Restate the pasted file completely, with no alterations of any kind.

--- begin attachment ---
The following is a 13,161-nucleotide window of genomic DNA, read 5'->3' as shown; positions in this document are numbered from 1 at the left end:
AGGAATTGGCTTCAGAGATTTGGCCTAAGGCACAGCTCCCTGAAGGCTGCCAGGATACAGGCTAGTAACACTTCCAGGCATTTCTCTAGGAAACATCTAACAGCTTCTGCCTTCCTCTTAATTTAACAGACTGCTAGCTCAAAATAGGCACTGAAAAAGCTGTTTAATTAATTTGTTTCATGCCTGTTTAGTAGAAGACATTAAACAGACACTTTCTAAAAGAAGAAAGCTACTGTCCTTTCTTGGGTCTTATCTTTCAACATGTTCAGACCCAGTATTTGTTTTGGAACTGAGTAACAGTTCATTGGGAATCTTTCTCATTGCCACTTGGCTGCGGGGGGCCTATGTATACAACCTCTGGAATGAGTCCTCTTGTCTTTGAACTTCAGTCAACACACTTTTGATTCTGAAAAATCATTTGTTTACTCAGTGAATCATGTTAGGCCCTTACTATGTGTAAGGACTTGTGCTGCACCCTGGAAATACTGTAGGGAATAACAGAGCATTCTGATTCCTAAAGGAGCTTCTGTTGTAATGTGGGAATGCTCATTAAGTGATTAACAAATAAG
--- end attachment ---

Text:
The following is a 13,161-nucleotide window of genomic DNA, read 5'->3' as shown; positions in this document are numbered from 1 at the left end:
AGGAATTGGCTTCAGAGATTTGGCCTAAGGCACAGCTCCCTGAAGGCTGCCAGGATACAGGCTAGTAACACTTCCAGGCATTTCTCTAGGAAACATCTAACAGCTTCTGCCTTCCTCTTAATTTAACAGACTGCTAGCTCAAAATAGGCACTGAAAAAGCTGTTTAATTAATTTGTTTCATGCCTGTTTAGTAGAAGACATTAAACAGACACTTTCTAAAAGAAGAAAGCTACTGTCCTTTCTTGGGTCTTATCTTTCAACATGTTCAGACCCAGTATTTGTTTTGGAACTGAGTAACAGTTCATTGGGAATCTTTCTCATTGCCACTTGGCTGCGGGGGGCCTATGTATACAACCTCTGGAATGAGTCCTCTTGTCTTTGAACTTCAGTCAACACACTTTTGATTCTGAAAAATCATTTGTTTACTCAGTGAATCATGTTAGGCCCTTACTATGTGTAAGGACTTGTGCTGCACCCTGGAAATACTGTAGGGAATAACAGAGCATTCTGATTCCTAAAGGAGCTTCTGTTGTAATGTGGGAATGCTCATTAAGTGATTAACAAATAAG